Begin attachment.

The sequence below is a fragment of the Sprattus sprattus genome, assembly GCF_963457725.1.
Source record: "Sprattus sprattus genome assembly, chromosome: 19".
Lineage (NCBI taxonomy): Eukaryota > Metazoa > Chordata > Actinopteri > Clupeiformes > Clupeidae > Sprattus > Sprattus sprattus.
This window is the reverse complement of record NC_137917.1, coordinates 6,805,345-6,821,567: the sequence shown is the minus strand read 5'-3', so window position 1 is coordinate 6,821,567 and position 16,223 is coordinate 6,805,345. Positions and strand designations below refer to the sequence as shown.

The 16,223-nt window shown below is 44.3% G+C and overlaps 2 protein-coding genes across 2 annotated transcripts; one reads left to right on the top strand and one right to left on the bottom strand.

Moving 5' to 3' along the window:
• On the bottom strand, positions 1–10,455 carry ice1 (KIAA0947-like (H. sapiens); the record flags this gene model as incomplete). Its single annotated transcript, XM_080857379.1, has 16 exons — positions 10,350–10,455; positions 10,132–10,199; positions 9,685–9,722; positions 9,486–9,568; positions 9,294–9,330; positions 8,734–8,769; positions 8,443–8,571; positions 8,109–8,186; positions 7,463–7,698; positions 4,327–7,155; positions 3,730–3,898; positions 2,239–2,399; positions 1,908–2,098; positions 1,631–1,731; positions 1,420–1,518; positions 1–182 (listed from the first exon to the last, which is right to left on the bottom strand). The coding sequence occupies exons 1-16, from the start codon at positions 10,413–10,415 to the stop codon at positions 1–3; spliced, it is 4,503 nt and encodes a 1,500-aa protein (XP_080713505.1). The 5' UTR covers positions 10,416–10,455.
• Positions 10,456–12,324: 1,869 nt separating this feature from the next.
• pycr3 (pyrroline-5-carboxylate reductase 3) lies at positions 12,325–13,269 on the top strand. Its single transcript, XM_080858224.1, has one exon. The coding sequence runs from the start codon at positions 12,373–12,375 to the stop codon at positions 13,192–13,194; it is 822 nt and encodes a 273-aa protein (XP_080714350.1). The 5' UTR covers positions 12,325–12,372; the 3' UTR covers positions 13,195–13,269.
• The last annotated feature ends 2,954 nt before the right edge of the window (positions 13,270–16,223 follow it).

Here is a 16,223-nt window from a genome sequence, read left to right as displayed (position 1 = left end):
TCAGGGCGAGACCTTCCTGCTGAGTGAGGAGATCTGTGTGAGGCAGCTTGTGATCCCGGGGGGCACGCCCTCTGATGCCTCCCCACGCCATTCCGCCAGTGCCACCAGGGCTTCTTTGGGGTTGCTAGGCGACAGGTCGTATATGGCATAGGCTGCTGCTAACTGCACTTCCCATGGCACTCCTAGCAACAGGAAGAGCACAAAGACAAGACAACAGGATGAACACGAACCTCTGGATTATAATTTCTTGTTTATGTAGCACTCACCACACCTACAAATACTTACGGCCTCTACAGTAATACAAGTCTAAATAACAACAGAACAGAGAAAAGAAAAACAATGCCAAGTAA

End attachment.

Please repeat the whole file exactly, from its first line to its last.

The sequence below is a fragment of the Sprattus sprattus genome, assembly GCF_963457725.1.
Source record: "Sprattus sprattus genome assembly, chromosome: 19".
Lineage (NCBI taxonomy): Eukaryota > Metazoa > Chordata > Actinopteri > Clupeiformes > Clupeidae > Sprattus > Sprattus sprattus.
This window is the reverse complement of record NC_137917.1, coordinates 6,805,345-6,821,567: the sequence shown is the minus strand read 5'-3', so window position 1 is coordinate 6,821,567 and position 16,223 is coordinate 6,805,345. Positions and strand designations below refer to the sequence as shown.

The 16,223-nt window shown below is 44.3% G+C and overlaps 2 protein-coding genes across 2 annotated transcripts; one reads left to right on the top strand and one right to left on the bottom strand.

Moving 5' to 3' along the window:
• On the bottom strand, positions 1–10,455 carry ice1 (KIAA0947-like (H. sapiens); the record flags this gene model as incomplete). Its single annotated transcript, XM_080857379.1, has 16 exons — positions 10,350–10,455; positions 10,132–10,199; positions 9,685–9,722; positions 9,486–9,568; positions 9,294–9,330; positions 8,734–8,769; positions 8,443–8,571; positions 8,109–8,186; positions 7,463–7,698; positions 4,327–7,155; positions 3,730–3,898; positions 2,239–2,399; positions 1,908–2,098; positions 1,631–1,731; positions 1,420–1,518; positions 1–182 (listed from the first exon to the last, which is right to left on the bottom strand). The coding sequence occupies exons 1-16, from the start codon at positions 10,413–10,415 to the stop codon at positions 1–3; spliced, it is 4,503 nt and encodes a 1,500-aa protein (XP_080713505.1). The 5' UTR covers positions 10,416–10,455.
• Positions 10,456–12,324: 1,869 nt separating this feature from the next.
• pycr3 (pyrroline-5-carboxylate reductase 3) lies at positions 12,325–13,269 on the top strand. Its single transcript, XM_080858224.1, has one exon. The coding sequence runs from the start codon at positions 12,373–12,375 to the stop codon at positions 13,192–13,194; it is 822 nt and encodes a 273-aa protein (XP_080714350.1). The 5' UTR covers positions 12,325–12,372; the 3' UTR covers positions 13,195–13,269.
• The last annotated feature ends 2,954 nt before the right edge of the window (positions 13,270–16,223 follow it).

Here is a 16,223-nt window from a genome sequence, read left to right as displayed (position 1 = left end):
TCAGGGCGAGACCTTCCTGCTGAGTGAGGAGATCTGTGTGAGGCAGCTTGTGATCCCGGGGGGCACGCCCTCTGATGCCTCCCCACGCCATTCCGCCAGTGCCACCAGGGCTTCTTTGGGGTTGCTAGGCGACAGGTCGTATATGGCATAGGCTGCTGCTAACTGCACTTCCCATGGCACTCCTAGCAACAGGAAGAGCACAAAGACAAGACAACAGGATGAACACGAACCTCTGGATTATAATTTCTTGTTTATGTAGCACTCACCACACCTACAAATACTTACGGCCTCTACAGTAATACAAGTCTAAATAACAACAGAACAGAGAAAAGAAAAACAATGCCAAGTAA